As we’ve noted, a workplace wellness focus on mental health can help address issues like productivity and cost, beyond the individual benefits such attention can bring. So how can programs consider risk factors?
A new report published in the Journal of Occupational and Environmental Medicine is titled “Mental Health in the Workplace: A Call to Action Proceedings from the Mental Health in the Workplace: Public Health Summit.”
The report notes that in terms of costs, “approximately one-third of the mental health cost burden is related to productivity losses including unemployment, disability and lower work performance.”
In terms of productivity:
- “Research shows that there are more workers absent from work because of stress and anxiety than because of physical illness or injury.”
- “Further, more days of work loss and work impairment are caused by mental illness than other chronic conditions such as diabetes, asthma, and arthritis.”
- “Employees with depression report their productivity at 70% of their peak performance, and approximately 32 incremental workdays are lost to presenteeism for individuals with major depressive disorders.”
For a well-run workplace wellness program, it becomes important to help individuals address the risk factors associated with mental health.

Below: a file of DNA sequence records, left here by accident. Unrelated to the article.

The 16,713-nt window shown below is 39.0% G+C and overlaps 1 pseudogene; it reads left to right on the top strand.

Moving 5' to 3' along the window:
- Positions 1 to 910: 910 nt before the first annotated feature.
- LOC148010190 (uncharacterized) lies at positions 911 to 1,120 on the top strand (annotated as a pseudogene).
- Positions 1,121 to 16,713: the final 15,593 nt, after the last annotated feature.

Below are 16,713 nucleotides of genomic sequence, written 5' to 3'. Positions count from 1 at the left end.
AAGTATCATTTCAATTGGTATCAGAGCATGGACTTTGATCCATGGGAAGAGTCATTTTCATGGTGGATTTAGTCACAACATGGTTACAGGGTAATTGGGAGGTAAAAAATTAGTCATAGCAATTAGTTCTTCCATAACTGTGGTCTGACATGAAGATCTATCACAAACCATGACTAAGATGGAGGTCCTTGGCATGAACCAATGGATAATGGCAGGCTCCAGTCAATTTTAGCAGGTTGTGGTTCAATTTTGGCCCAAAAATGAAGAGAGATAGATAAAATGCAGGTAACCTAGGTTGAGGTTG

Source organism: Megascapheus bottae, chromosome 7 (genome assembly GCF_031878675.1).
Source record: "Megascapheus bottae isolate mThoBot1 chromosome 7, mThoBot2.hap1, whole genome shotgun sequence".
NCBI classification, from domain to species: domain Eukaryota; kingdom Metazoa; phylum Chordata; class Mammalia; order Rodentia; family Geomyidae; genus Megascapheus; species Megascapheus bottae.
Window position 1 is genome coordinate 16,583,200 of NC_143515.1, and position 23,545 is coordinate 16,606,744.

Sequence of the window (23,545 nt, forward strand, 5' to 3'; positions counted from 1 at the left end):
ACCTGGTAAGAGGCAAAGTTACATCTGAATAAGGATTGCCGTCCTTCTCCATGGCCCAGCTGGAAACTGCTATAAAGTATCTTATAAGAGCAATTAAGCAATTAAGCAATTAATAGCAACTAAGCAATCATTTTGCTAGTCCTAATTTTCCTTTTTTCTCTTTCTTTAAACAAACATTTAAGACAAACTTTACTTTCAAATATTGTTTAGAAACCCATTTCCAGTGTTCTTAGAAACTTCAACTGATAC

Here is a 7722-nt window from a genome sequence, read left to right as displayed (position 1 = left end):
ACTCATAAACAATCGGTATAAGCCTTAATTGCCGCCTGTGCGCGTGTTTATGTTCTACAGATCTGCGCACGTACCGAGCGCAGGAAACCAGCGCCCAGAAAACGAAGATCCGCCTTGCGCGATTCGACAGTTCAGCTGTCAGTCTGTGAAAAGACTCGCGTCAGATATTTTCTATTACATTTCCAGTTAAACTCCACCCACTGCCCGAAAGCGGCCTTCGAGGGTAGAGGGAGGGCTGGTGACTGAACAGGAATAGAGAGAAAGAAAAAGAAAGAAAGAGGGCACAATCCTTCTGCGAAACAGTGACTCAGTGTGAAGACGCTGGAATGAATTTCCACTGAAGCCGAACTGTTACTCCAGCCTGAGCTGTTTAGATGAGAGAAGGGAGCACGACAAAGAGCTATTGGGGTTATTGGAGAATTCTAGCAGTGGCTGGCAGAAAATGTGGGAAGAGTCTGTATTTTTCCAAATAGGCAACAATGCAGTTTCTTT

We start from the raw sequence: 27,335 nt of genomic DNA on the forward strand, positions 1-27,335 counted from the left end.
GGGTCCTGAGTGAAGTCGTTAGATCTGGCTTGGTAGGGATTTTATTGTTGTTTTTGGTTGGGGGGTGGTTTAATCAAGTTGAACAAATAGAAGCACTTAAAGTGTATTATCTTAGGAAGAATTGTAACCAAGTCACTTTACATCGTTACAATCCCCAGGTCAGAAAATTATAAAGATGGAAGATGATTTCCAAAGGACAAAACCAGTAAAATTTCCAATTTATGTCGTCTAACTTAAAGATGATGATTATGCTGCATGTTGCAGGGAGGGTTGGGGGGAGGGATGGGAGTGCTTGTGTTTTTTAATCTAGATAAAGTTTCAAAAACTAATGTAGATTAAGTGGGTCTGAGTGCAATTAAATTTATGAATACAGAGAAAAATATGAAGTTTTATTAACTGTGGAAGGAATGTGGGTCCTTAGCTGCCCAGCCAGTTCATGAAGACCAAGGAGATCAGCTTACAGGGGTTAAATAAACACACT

The report notes:
“Employees scoring at ‘high risk’ for depression also had the highest levels of medical expenditures during the three years following their initial health risk assessments (HRAs), even after controlling for nine other risk factors such as smoking, obesity, high blood pressure, high cholesterol, and high blood glucose.”
“Other studies have demonstrated a clear relationship between self-reported psychosocial risk factors, such as depression, stress, and anxiety, and future detrimental effects on worker productivity measured in terms of absenteeism, presenteeism, workers’ compensation claims, and short term disability.”
“There is also evidence that physical and psychosocial risk factors are associated; meaning that people with mental health problems are more likely to have poor lifestyle behaviors such as smoking, poor diet, physical inactivity, low rates of preventive screenings, and poor safety habits.”
These realities also can affect business performance. The study notes “that while physical health symptoms primarily affect absence, mental health problems tended to affect performance, and unsupportive work cultures exacerbated the effects of both. Harmful work cultures were characterized by unsafe working conditions, low respect and trust, lack of variety in tasks performed, high workloads and lack of control in decision making. Those working in unsupportive work cultures experienced higher absence rates and lower job performance.”
Tomorrow we address how employers can help move from “illness to health.”